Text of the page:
The Company offers warranties for one of the critical parts of certain electro chlorinators and for some of its coating / recoating services for an initial period of two years followed by support contracts for a period of four years in the case of electro chlorinators and for a period of six years in the case of coating, eight years in case of recoating services during which period amounts are recoverable from the customers based on pre-defined terms. Estimated costs from warranty terms standard to the deliverable are recognised when revenue is recorded for the related deliverable. The Company estimates its warranty costs standard to the deliverable based on historical warranty claim experience and applies this estimate to the revenue stream for deliverables under warranty. Future costs for warranties applicable to revenue recognised in the current period are charged to the revenue account.

The warranty accrual is reviewed periodically to verify that it properly reflects the remaining obligation based on the anticipated expenditures over the balance of the obligation period. Adjustments are made when the actual warranty claim experience differs from estimates. Provisions include estimated costs of support maintenance contracts to the extent such estimated costs are expected to exceed the expected recovery during the obligation period. No assets are recognised in respect of the expected recovery on support contracts.

9 First time adoption of Ind AS Transition to Ind AS:

For the purposes of reporting as set out in Note 1, the Company has transitioned its basis of accounting from accounting standards specified in the Companies (Accounting Standards) Rules, 2006 (as amended) and other relevant provisions of the Act IGAAP (hereinafter referred to as "IGAAP") to accounting standards notified as per Companies (Indian Accounting Standards) Rules, 2014 as amended (hereinafter referred to as "Ind AS"). The accounting policies set out in note 1 have been applied in preparing the financial statements for the year ended 31 March 2018, the comparative information presented in these financial statements for the year ended 31 March 2017 and in the preparation of an opening Ind AS balance sheet at 1 April 2016 (the “transition date”).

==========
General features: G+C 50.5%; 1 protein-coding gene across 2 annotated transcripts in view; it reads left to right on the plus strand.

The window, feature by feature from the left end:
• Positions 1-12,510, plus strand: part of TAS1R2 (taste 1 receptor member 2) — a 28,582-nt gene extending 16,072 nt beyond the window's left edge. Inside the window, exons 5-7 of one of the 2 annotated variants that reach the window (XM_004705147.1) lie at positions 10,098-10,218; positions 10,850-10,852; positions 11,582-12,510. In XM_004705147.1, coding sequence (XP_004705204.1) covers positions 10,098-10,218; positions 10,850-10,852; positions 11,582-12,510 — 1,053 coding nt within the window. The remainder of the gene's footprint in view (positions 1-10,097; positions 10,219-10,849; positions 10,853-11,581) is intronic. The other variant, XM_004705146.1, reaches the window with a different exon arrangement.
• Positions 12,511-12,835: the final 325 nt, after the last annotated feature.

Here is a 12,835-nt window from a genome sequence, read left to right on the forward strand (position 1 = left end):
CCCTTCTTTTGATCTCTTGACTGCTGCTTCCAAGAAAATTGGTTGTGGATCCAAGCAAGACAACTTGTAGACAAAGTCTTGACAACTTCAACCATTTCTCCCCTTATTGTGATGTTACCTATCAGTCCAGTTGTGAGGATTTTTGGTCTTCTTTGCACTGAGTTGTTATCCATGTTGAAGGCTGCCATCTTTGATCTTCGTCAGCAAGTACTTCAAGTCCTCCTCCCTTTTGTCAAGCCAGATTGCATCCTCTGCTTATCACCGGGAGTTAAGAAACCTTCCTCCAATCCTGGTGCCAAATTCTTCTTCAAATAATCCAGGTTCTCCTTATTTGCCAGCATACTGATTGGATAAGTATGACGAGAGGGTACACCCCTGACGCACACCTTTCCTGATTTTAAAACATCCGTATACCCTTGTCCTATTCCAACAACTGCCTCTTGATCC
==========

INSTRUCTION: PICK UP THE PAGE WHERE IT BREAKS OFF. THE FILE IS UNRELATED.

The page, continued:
In preparing the opening Ind AS balance sheet, the amounts reported in financial statements prepared in accordance with previous GAAP have been adjusted for the transition to Ind AS. An explanation of how the transition from previous GAAP to Ind AS has affected the financial performance, cash flows and financial position is set out in the following tables and the notes that accompany the tables. On transition, we did not revise estimates made under previous GAAP were not required except where required by Ind AS.

C. Reconciliation of Statement of Cash Flows

There were no material differences between the Statement of Cash Flows presented under Ind AS and under IGAAP.

Notes to the reconciliation:

1 Fair valuation of investments in mutual funds

Under previous GAAP, investments in mutual funds were measured at lower of cost or market price as of each reporting date.

Under Ind AS, these investments are required to be measured at fair value. The resulting fair value changes of these investments (other than equity instruments designated at FVOCI) have been recognised in the retained earnings at the date of transition and subsequently in profit or loss for the year ended 31 March 2017.

2 Fair valuation of investments in equity instruments

Under previous GAAP, investments in equity shares were measured at cost less provision for other than temporary decline in the value of such investments.

Under Ind AS, these investments are required to be measured at fair value. Fair value changes with respect to investments in equity instruments have been recognized in FVOCI - Equity investments reserve.

3 Proposed dividend

Under Indian GAAP, proposed dividends are recognized as a liability in the period to which they relate, irrespective of when they are declared. Under Ind-AS, a proposed dividend is recognised as a liability in the period in which it is declared by the Company (usually when approved by shareholders in a general meeting) or paid.

In the case of the Company, the declaration of dividend occurs after period end. Therefore, the liability recorded for this dividend and tax thereon, has been derecognised against retained earnings.

4 Remeasurements of post-employment benefit obligations

Under Ind AS, remeasurements i.e. actuarial gains and losses and the return on plan assets, excluding amounts included in the net interest expense on the net defined benefit liability are recognized in Other Comprehensive Income (OCI) instead of profit or loss. Under the previous GAAP, these remeasurements were forming part of the profit or loss for the year.

5 Rectification of Employee Benefit Provision

It represents adjustment in respect of capped sick leave benefits as per Company policy which were considered as uncapped by the actuary in prior years.

6 Deferred tax adjustments :

Indian GAAP requires deferred tax accounting using the income statement approach, which focuses on differences between taxable profits and accounting profits for the period. Ind AS 12 requires entities to account for deferred taxes using the balance sheet approach, which focuses on temporary differences between the carrying amount of an asset or liability in the balance sheet and its tax base. The application of Ind AS 12 approach has resulted in recognition of deferred tax on new temporary differences which was not required under Indian GAAP.